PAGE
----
Today’s sketch is the Habitant Estuary at sunset. When the light hits it just right, it glows for about twenty or so minutes before everything fades to monochrome greys and whites. I worked fast while the Canada Geese flew over in noisy squadrons. The tide’s out so the channel is filled with frozen lumps of mud-ice which have their own slow beauty. In their short lives they are formed, picked up, and dropped multiple times by the ebb and flow of the tide until eventually they are carried out into the basin to melt in the salty water. This long moving sculpture changes the scenery every day.
Last minute sketch today using watercolour pencil and graphite. I think the most interesting bits of this quick plein air sketch are the ones that got away from me.
I’m not sure whose house this was, wasp, hornet, or bee, but it was an interesting piece of architecture. It was hanging in a nearby barn so I took a photo. The combination of washes, lines, and shapes were good practice. I could soften a few more edges and add a few more lines but I’m basically done. I’m hoping it translates well to a larger painting.
I sketched this little scene because much of it is hiding behind the dormant apple tree and beyond the bluff. It seems silly to paint something then cover it up with an object in the foreground. However, I feel the tree creates more depth, and by challenging the eye to look beyond, it gives the viewer a more active role in finding what’s there.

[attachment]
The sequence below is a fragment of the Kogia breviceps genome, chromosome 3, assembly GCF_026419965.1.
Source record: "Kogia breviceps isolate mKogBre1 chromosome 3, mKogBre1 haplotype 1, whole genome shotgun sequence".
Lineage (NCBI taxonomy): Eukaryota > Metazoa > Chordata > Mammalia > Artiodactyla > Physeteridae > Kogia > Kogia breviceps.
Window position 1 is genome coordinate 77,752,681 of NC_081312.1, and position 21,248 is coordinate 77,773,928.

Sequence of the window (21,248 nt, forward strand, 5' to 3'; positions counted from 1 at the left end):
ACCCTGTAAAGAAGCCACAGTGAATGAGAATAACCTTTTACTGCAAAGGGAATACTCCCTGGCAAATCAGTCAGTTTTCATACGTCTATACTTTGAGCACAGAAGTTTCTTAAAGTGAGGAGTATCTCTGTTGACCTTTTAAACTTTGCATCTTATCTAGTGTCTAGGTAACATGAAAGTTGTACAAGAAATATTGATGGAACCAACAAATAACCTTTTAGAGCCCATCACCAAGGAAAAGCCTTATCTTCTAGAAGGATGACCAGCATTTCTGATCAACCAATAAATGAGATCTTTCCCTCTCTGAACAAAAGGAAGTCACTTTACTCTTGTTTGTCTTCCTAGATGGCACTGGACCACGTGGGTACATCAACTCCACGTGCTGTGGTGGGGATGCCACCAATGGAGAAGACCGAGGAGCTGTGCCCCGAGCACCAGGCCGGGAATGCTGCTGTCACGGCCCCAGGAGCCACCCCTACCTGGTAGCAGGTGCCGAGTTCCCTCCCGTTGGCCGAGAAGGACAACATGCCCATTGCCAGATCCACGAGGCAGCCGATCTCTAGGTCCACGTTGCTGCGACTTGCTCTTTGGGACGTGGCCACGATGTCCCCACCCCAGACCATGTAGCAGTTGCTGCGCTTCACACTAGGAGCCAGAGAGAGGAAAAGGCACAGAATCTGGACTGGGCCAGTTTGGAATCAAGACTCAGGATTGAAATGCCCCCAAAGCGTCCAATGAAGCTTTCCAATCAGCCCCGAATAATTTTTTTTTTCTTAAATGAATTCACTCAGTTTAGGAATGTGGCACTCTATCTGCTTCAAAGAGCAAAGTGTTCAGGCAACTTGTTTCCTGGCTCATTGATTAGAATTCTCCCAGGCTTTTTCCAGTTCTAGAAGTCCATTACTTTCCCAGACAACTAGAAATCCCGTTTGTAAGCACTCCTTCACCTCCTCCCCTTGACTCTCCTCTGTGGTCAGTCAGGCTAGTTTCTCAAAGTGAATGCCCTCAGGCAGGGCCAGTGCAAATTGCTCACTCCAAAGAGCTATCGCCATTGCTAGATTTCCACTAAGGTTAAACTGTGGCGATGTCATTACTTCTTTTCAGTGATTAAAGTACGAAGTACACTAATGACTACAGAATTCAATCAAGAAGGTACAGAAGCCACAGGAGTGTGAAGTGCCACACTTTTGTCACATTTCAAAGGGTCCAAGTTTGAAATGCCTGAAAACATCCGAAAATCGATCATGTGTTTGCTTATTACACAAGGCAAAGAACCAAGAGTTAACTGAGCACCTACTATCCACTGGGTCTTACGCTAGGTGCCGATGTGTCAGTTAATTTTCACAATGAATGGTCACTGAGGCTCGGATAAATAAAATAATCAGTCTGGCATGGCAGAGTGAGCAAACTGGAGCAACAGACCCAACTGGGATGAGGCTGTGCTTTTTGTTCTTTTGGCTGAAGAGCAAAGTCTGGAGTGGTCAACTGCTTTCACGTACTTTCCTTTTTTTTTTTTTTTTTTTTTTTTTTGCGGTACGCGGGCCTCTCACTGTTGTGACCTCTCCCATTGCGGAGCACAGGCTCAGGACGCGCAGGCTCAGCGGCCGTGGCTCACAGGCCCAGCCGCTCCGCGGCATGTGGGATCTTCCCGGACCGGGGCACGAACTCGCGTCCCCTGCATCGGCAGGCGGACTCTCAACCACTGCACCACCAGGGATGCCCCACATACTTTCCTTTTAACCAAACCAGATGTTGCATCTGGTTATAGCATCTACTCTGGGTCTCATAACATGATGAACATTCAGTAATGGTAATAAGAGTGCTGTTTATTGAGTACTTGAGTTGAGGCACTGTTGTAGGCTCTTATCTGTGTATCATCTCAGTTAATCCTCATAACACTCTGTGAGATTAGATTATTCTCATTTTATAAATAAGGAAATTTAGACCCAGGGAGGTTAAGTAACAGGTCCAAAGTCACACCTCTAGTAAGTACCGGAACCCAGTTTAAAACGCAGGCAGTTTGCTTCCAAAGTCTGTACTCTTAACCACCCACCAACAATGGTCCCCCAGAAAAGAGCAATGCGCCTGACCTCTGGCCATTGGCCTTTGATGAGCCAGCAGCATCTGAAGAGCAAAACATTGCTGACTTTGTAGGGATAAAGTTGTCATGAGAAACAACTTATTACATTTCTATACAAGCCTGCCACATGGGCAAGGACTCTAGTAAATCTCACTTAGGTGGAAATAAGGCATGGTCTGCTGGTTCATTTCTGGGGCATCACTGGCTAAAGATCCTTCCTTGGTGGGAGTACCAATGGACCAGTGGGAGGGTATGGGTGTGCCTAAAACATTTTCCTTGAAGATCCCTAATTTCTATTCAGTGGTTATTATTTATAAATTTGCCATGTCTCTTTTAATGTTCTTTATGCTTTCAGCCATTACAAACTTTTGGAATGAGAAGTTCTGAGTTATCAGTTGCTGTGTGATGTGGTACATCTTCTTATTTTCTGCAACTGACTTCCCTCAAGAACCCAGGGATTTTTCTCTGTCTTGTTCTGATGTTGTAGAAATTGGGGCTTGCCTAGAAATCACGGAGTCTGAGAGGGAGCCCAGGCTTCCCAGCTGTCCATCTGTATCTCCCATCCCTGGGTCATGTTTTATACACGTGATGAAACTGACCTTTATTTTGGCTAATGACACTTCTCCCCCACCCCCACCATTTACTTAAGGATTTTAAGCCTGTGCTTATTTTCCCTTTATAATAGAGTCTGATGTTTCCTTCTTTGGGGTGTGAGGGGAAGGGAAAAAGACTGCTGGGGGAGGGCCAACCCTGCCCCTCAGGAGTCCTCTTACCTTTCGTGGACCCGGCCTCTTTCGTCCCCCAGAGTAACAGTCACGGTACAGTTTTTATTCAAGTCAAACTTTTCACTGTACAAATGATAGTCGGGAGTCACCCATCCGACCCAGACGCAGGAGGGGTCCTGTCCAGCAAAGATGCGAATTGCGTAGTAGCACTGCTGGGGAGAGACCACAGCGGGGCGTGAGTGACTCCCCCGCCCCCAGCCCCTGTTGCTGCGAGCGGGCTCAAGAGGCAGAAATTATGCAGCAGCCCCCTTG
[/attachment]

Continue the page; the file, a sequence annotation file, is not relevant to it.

This little garage is in Grand Pré and has been there for decades. I just finished this painting for my dad who is eighty-five. He remembers it from drives to the valley with his uncle and father; and he had mentioned to my sister that he would love a painting of it.
What was intended as a birthday present is now a Christmas gift, so even though I missed the first deadline in November, I’m well ahead of schedule for December. Yay!
For those of you doing handmade gifts this year I know it can add to the pressure, but the personal touch is so worth it. Seasons Greetings!
Nothing says November in Nova Scotia like a grey day and a skiff of snow along the estuary.
There won’t be many opportunities left to sketch in the sunroom this fall unless I turn on the heaters. The feed corn was harvested across the road today while the carrots were taken from this field a month ago now. There are lots left in the ground that got missed by the harvester. I can imagine how the early morning frosts have sweetened them up.